NP: In terms of the three options for Ukraine which have been discussed by many observers, which one is being currently implemented: 1) fight and win the occupied territories militarily, 2) abandon those territories, 3) incorporate and institutionalize those areas, together with their current “rebel leaders”.
AA: The first option is out for military reasons. The West has failed to provide military support for Ukraine, it's incomprehensible to me why the West has failed to deliver arms to Ukraine on a big scale and it's clearly determined by President Obama for reasons that do not make sense to anybody. The second alternative was what I thought was happening because I don't think any elections will happen in these areas because there is no control over any kind of democratic forms.
It's in Ukraine's interest, if it doesn't get anything from these territories, to exclude any cost stemming from those territories. And then it needs elementary security, a steady line between Ukraine and the rebel-held territotires.
“it's incomprehensible … why the West has failed to deliver arms to Ukraine on a big scale…”
NP: But Poroshenko, Putin and Western leaders are discussing the option of Ukraine incorporating those territories, holding elections there. At the same time, the rebel leaders are saying that they do not want to be in Ukraine. This doesn't sound right. How is this possible to achieve?
AA: This is impossible. This would be in Russian interest and would allow it to get resources out of Ukraine.
NP: So, you foresee the current status quo to continue, with the “republics” DNR and LNR existing, no Ukrainian control over the Ukraine/Russia border and slow conflict going on?
AA: I think this is the best option that is on the table right now – that the ceasefire line remains stable and Ukraine does not have any costs from territories that it does not control. Ukraine can't win the fighting and has not interest to intensify the war.
NP: What do you think will happen to Russia, do you foresee any regime change there anytime soon?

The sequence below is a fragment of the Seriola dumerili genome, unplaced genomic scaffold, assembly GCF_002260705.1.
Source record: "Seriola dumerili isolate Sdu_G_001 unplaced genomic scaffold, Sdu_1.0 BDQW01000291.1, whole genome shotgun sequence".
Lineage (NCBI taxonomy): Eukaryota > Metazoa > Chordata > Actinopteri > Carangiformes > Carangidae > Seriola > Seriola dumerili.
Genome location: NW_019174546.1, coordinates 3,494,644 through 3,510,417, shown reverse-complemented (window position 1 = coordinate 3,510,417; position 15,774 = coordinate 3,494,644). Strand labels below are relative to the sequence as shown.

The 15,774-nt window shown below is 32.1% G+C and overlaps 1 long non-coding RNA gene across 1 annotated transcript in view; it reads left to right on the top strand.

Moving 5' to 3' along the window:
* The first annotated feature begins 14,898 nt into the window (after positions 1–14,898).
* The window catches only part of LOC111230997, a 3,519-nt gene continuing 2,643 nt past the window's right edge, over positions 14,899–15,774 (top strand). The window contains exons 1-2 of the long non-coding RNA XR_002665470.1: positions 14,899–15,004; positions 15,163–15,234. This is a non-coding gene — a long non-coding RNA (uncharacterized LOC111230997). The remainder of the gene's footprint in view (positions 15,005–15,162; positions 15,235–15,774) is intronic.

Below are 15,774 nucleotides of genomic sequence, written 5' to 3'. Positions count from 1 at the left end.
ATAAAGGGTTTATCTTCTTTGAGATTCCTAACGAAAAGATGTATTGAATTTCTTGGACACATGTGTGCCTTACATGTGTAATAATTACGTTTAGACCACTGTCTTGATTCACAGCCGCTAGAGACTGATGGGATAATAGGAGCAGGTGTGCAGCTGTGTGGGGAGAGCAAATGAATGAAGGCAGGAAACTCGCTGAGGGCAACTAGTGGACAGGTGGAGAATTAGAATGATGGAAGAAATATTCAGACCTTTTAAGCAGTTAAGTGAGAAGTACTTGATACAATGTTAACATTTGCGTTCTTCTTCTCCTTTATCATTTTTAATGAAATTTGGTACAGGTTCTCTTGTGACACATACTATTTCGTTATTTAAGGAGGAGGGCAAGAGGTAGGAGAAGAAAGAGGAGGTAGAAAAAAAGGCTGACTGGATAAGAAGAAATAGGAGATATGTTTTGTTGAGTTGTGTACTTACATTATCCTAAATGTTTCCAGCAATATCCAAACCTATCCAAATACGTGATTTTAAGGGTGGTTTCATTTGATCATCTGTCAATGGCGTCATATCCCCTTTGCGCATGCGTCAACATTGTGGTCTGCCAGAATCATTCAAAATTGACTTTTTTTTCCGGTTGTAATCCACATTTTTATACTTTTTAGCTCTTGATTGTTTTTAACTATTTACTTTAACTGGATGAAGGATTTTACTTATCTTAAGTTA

AA: Again, a parallel with Slobodan Milosevic who was first elected in 1979 and stayed in power until 2000. Putin has a much stronger position and much more resources than Milosevic had. If your base is wild nationalism, as is the case for both of them, you can persist for quite some time.
NP: What do you think will happen to Crimea. Russian opposition, Navalny and Khodorkovsky, have recently said that Crimea will remain Russian, while Ukrainians are adamant that it's theirs.
AA: Like in the case of the Baltic states during Soviet times, the West will never recognize Russia's annexation of Crimea, nor anybody else. The sanctions will stay on Crimea, it will be an economically dead zone for a long time.
NP: What about Western sanctions – will they be relaxed?
AA: The Western sanctions will absolutely not ease even if this conflict becomes slower and slower. If you have started sanctions and they don't accomplish what you intended, they persist. Sanctions are very inert, when they have been imposed, they stay.
“The … sanctions will absolutely not ease…”
NP: Do you think the West will toughen the sanctions, impose more sanctions?
AA: I think the sanctions are quite tough as they are. They are probably taking 2.5-3% off of Russia's GDP this year, or $50-60 billion. That's a lot of money. Particularly, financial sanctions, making it impossible for Russia to raise international financing. Maybe sanctions in some other spheres may be tightened, but financial sanctions are already quite severe.